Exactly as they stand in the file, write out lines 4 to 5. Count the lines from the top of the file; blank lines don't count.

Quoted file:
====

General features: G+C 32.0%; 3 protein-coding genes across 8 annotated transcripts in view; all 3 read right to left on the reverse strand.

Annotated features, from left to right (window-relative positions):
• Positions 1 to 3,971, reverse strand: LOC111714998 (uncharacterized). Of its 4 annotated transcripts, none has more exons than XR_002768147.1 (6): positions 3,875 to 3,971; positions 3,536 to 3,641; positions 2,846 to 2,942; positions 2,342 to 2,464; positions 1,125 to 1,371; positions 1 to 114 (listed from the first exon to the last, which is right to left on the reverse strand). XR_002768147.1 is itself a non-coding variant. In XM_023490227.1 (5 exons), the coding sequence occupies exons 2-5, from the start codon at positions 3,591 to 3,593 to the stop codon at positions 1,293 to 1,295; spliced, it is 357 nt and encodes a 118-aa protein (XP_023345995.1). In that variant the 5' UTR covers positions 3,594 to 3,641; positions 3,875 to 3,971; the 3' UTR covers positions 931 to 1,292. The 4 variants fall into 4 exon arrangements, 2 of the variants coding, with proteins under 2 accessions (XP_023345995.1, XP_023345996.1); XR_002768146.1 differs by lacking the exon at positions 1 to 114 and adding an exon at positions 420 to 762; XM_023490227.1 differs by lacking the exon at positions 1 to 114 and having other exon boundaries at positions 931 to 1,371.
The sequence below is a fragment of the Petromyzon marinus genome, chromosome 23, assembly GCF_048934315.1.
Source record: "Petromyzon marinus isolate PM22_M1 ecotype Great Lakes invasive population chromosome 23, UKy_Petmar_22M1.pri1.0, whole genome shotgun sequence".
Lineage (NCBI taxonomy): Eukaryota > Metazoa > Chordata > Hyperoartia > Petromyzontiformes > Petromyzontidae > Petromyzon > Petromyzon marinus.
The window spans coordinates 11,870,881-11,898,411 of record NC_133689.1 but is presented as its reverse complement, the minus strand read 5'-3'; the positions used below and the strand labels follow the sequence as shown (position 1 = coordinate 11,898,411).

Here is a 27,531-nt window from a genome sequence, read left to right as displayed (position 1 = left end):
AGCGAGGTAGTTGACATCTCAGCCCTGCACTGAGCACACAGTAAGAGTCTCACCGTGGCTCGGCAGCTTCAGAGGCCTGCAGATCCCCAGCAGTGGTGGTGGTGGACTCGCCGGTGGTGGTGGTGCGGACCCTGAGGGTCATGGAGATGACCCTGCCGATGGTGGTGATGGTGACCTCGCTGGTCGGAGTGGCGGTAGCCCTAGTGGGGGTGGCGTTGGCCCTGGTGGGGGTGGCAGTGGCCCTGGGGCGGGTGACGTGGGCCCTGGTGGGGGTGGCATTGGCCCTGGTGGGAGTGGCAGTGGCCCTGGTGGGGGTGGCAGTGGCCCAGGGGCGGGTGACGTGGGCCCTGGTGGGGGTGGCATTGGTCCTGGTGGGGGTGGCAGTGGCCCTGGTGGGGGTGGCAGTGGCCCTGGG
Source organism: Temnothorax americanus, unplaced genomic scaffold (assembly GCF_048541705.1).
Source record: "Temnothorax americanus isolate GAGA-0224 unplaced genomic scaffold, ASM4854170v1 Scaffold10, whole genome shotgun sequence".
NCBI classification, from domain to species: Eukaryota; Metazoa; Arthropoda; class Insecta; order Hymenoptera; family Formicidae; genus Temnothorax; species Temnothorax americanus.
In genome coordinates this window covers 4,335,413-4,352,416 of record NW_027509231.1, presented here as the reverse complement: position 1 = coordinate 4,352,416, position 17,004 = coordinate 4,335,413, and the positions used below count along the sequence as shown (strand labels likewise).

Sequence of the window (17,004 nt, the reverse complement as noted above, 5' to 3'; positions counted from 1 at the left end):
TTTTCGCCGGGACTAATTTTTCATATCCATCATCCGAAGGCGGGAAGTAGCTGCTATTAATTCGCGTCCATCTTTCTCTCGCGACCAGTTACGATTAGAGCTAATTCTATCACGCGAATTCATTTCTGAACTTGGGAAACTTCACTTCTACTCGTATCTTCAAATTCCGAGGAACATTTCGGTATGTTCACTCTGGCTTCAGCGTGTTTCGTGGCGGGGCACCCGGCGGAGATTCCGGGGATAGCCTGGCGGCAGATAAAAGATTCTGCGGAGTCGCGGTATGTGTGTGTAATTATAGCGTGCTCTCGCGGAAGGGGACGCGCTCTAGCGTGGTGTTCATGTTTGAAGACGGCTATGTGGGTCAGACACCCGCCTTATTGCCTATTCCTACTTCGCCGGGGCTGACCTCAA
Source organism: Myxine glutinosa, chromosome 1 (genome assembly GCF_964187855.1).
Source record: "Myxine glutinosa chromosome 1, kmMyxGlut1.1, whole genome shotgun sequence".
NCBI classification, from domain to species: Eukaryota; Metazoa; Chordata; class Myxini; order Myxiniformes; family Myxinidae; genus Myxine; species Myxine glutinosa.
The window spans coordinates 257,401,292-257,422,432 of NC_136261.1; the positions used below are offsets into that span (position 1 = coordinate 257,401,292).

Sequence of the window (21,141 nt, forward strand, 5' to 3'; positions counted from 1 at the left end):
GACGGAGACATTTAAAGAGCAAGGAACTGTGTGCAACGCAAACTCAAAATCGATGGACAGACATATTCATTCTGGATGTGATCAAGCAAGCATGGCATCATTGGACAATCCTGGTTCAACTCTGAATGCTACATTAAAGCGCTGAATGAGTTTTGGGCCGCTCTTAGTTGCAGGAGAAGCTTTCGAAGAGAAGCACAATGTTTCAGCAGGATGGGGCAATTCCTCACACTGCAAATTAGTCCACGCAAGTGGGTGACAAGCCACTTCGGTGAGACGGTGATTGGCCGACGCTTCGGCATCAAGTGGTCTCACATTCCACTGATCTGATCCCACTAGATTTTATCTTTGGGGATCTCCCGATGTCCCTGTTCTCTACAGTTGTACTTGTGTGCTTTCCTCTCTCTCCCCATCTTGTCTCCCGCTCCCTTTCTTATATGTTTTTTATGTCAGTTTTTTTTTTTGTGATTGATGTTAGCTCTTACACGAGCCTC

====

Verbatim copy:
The sequence below is a fragment of the Petromyzon marinus genome, chromosome 23, assembly GCF_048934315.1.
Source record: "Petromyzon marinus isolate PM22_M1 ecotype Great Lakes invasive population chromosome 23, UKy_Petmar_22M1.pri1.0, whole genome shotgun sequence".